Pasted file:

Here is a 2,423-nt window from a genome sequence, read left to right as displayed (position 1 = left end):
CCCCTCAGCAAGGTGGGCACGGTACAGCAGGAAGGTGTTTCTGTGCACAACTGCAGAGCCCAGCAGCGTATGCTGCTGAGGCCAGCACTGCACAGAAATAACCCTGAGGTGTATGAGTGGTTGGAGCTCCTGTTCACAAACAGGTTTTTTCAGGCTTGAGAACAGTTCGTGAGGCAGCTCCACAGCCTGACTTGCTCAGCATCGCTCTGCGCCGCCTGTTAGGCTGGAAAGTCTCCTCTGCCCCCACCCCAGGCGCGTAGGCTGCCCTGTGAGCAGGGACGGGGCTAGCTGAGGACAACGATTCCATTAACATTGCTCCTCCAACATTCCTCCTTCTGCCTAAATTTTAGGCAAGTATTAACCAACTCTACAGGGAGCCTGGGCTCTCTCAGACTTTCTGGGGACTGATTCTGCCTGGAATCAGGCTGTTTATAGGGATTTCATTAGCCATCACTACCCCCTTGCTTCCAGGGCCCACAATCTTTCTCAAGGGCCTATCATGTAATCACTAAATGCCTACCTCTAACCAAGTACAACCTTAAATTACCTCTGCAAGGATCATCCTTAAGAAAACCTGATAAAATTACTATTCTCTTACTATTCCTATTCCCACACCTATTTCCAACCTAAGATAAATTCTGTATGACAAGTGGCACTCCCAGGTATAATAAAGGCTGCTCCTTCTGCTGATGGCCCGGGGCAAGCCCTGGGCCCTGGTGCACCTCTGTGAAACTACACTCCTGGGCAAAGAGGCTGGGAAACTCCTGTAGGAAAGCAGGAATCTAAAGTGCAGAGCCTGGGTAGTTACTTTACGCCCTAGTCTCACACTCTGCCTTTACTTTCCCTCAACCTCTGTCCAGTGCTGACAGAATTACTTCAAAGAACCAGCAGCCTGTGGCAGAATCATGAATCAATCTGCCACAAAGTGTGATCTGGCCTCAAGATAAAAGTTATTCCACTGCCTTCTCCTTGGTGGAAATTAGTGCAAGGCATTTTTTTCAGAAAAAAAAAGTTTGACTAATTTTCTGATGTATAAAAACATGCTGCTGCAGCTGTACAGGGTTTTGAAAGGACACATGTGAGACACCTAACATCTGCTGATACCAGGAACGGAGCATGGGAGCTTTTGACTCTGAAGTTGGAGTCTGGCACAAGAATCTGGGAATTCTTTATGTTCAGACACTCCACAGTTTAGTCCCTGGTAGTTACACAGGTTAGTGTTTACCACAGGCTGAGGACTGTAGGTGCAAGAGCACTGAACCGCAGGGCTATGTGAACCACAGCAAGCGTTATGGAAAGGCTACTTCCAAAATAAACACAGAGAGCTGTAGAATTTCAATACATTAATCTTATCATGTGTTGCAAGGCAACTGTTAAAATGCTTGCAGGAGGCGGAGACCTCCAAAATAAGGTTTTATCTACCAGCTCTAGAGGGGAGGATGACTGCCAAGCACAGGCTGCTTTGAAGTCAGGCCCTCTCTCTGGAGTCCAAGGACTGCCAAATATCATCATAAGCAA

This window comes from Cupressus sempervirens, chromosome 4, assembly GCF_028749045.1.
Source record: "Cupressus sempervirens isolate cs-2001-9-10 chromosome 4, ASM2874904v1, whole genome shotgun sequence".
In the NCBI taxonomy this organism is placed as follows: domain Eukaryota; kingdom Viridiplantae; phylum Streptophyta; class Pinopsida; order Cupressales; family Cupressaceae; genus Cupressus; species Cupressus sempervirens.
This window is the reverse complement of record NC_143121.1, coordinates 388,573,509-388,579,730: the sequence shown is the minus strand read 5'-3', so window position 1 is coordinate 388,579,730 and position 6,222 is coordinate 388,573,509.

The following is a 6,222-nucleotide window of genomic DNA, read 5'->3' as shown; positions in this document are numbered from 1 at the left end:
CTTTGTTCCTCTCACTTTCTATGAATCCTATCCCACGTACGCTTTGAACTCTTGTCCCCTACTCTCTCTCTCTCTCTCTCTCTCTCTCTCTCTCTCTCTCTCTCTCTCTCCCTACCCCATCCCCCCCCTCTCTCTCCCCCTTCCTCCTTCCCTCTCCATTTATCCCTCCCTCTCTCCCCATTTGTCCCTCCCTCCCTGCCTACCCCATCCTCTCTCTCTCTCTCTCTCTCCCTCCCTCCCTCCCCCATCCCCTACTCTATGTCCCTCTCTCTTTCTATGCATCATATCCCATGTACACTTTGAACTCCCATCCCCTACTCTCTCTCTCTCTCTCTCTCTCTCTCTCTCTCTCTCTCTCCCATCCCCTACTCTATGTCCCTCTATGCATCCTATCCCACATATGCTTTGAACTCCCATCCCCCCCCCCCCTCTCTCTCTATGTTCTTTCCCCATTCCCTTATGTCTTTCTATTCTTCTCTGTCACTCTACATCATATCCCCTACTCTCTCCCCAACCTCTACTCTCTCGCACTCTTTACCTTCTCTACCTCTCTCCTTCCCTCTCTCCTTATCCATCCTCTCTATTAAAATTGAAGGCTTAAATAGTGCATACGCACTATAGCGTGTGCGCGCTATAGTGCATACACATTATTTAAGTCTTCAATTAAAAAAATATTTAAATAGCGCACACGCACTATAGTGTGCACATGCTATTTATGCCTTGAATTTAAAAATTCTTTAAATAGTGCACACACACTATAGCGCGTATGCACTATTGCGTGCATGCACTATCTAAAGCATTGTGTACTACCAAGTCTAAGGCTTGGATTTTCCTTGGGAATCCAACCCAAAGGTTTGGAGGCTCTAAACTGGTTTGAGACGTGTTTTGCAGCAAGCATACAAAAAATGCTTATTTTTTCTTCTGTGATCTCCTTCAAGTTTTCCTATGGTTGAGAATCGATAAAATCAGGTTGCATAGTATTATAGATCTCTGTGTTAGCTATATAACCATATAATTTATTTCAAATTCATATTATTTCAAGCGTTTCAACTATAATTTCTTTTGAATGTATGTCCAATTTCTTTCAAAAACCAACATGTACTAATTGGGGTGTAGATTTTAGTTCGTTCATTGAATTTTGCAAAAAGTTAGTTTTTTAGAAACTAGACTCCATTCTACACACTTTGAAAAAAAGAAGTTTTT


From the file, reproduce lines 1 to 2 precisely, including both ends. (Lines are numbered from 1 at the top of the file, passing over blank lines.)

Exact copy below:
Here is a 2,423-nt window from a genome sequence, read left to right as displayed (position 1 = left end):
CCCCTCAGCAAGGTGGGCACGGTACAGCAGGAAGGTGTTTCTGTGCACAACTGCAGAGCCCAGCAGCGTATGCTGCTGAGGCCAGCACTGCACAGAAATAACCCTGAGGTGTATGAGTGGTTGGAGCTCCTGTTCACAAACAGGTTTTTTCAGGCTTGAGAACAGTTCGTGAGGCAGCTCCACAGCCTGACTTGCTCAGCATCGCTCTGCGCCGCCTGTTAGGCTGGAAAGTCTCCTCTGCCCCCACCCCAGGCGCGTAGGCTGCCCTGTGAGCAGGGACGGGGCTAGCTGAGGACAACGATTCCATTAACATTGCTCCTCCAACATTCCTCCTTCTGCCTAAATTTTAGGCAAGTATTAACCAACTCTACAGGGAGCCTGGGCTCTCTCAGACTTTCTGGGGACTGATTCTGCCTGGAATCAGGCTGTTTATAGGGATTTCATTAGCCATCACTACCCCCTTGCTTCCAGGGCCCACAATCTTTCTCAAGGGCCTATCATGTAATCACTAAATGCCTACCTCTAACCAAGTACAACCTTAAATTACCTCTGCAAGGATCATCCTTAAGAAAACCTGATAAAATTACTATTCTCTTACTATTCCTATTCCCACACCTATTTCCAACCTAAGATAAATTCTGTATGACAAGTGGCACTCCCAGGTATAATAAAGGCTGCTCCTTCTGCTGATGGCCCGGGGCAAGCCCTGGGCCCTGGTGCACCTCTGTGAAACTACACTCCTGGGCAAAGAGGCTGGGAAACTCCTGTAGGAAAGCAGGAATCTAAAGTGCAGAGCCTGGGTAGTTACTTTACGCCCTAGTCTCACACTCTGCCTTTACTTTCCCTCAACCTCTGTCCAGTGCTGACAGAATTACTTCAAAGAACCAGCAGCCTGTGGCAGAATCATGAATCAATCTGCCACAAAGTGTGATCTGGCCTCAAGATAAAAGTTATTCCACTGCCTTCTCCTTGGTGGAAATTAGTGCAAGGCATTTTTTTCAGAAAAAAAAAGTTTGACTAATTTTCTGATGTATAAAAACATGCTGCTGCAGCTGTACAGGGTTTTGAAAGGACACATGTGAGACACCTAACATCTGCTGATACCAGGAACGGAGCATGGGAGCTTTTGACTCTGAAGTTGGAGTCTGGCACAAGAATCTGGGAATTCTTTATGTTCAGACACTCCACAGTTTAGTCCCTGGTAGTTACACAGGTTAGTGTTTACCACAGGCTGAGGACTGTAGGTGCAAGAGCACTGAACCGCAGGGCTATGTGAACCACAGCAAGCGTTATGGAAAGGCTACTTCCAAAATAAACACAGAGAGCTGTAGAATTTCAATACATTAATCTTATCATGTGTTGCAAGGCAACTGTTAAAATGCTTGCAGGAGGCGGAGACCTCCAAAATAAGGTTTTATCTACCAGCTCTAGAGGGGAGGATGACTGCCAAGCACAGGCTGCTTTGAAGTCAGGCCCTCTCTCTGGAGTCCAAGGACTGCCAAATATCATCATAAGCAA